Laurens shows Galswintha lying, presumably dead, in a heavy-built four-poster bed, its curtains partly drawn back. A young well-dressed woman (presumably Fredegund) views her from the foot of the bed. Fredegund is partly undressed, her right shoulder and much of her back bare, as if she too is just getting ready for bed. Just outside the room, on the other side of a drawn curtain, is a man, who looks in through a gap in that curtain. He is presumably King Chilperic waiting for his mistress to join him, now that he is a widower and free to marry her.
Although a subtle painting which requires detective work to discover its story, this is perhaps one of Laurens’ best narratives.
Of these eight paintings, only one concerns contemporary events, and six are about relatively unknown nooks of European mediaeval history (from 568 to 1319). I suspect that most of those who viewed them at the Salon did not know the stories which they depict. Yet they do not appear to have been intended to capitalise on the revanchism which followed the Franco-Prussian War, bringing recognition to Évariste Luminais.
Laurens’ narrative techniques avoided climaxes, peripeteia, or even headlong confrontation with the story. In Pope Formosus and Stephen VI one of the two actors, being a corpse, is inanimate and incapable of facial expression and body language. In Excommunication of Robert the Pious the snuffed-out candle is the main actor.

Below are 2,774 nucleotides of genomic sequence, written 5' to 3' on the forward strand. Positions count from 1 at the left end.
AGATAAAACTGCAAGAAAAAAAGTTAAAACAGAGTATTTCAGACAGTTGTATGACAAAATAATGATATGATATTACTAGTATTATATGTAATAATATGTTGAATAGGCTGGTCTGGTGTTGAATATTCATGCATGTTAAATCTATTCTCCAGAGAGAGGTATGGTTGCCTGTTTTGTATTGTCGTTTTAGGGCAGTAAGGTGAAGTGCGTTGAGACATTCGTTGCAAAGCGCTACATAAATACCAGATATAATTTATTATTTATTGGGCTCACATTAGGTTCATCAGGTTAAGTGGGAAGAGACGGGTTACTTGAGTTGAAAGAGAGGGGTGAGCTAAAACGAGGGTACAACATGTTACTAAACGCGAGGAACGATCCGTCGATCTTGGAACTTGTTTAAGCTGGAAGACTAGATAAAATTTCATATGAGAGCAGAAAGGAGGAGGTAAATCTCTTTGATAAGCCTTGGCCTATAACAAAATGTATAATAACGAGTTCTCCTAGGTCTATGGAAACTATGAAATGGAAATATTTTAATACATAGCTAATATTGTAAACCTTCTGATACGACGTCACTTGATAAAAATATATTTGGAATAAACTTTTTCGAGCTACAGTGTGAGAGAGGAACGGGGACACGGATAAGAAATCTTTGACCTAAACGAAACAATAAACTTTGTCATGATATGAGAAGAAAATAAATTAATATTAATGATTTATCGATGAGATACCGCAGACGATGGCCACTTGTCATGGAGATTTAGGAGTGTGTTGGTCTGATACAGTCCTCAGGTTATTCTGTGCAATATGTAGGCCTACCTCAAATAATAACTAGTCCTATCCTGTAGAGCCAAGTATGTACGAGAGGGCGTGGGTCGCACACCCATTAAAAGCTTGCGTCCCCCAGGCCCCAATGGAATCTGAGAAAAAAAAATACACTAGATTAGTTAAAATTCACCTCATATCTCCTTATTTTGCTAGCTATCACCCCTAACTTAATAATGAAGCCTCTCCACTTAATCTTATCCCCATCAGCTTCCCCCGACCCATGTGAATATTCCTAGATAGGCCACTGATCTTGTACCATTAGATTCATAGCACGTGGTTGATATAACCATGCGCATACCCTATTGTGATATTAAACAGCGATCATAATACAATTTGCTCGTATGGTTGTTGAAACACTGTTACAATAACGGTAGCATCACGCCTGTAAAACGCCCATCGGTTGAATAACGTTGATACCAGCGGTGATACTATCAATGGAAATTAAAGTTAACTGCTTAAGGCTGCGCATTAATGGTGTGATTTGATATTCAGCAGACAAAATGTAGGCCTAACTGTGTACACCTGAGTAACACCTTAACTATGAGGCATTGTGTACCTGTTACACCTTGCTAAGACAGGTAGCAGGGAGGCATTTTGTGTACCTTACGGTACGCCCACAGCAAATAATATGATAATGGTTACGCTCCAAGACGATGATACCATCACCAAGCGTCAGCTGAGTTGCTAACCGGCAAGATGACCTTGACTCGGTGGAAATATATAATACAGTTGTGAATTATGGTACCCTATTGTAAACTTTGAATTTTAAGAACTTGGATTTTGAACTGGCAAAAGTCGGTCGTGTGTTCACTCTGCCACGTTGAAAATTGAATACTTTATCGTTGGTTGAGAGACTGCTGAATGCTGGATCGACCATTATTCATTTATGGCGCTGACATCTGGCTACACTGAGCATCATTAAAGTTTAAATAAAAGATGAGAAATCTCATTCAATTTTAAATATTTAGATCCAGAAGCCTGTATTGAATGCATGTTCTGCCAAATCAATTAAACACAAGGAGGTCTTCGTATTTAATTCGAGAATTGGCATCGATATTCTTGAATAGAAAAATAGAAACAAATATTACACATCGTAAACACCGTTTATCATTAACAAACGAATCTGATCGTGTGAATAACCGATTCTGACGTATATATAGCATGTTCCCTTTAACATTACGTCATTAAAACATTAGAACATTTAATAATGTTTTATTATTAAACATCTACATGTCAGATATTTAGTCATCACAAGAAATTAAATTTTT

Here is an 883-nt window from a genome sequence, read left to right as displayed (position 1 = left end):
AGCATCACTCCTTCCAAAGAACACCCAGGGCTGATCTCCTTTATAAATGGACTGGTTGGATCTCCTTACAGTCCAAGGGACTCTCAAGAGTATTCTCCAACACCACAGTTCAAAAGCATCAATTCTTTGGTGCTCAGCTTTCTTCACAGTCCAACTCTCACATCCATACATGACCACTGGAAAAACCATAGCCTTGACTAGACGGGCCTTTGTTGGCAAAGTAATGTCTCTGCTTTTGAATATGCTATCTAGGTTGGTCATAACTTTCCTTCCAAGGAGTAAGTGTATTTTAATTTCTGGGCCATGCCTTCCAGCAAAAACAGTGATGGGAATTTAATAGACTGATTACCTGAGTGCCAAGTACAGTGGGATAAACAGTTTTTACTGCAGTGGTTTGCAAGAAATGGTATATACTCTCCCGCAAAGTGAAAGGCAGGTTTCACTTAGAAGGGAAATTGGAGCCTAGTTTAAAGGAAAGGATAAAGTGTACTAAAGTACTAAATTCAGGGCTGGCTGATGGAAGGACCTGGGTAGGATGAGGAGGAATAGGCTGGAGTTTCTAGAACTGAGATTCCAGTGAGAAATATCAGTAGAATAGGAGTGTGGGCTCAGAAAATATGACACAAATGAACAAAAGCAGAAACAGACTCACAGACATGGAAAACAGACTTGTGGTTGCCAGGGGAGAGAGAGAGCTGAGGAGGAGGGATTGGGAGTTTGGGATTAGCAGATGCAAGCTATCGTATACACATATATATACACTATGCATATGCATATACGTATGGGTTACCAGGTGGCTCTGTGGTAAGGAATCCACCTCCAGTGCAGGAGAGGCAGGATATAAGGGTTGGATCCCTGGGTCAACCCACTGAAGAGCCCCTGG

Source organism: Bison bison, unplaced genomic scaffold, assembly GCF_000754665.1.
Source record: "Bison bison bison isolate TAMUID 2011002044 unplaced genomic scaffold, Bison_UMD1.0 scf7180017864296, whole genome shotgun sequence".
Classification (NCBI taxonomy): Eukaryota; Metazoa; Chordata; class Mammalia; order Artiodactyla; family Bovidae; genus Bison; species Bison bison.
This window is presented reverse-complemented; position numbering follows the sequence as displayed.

He also opted for court-room dramas, where surely the words are the most important part of the narrative, and notoriously difficult to depict in a painting, as in The Agitator of Languedoc.
By the time that he painted what was probably his most successful narrative work, The Death of Galeswintha, his painting style was so last century (even early last century), and his intellectual puzzles had been superceded by the rush towards modernism. History painting was history.
Lübbren N (2016) Eloquent objects: Gérôme, Laurens and the art of inanimate narration, chapter 8 in Cooke P & Lübbren (eds) Paint and Narrative in France, from Poussin to Gaugin, Routledge. ISBN 978 1 4724 4010 5.
Sérié P (2016) Theatricality versus anti-theatricality, narrative techniques in French history painting (1850-1900), chapter 10 in Cooke P & Lübbren (eds) Paint and Narrative in France, from Poussin to Gaugin, Routledge. ISBN 978 1 4724 4010 5.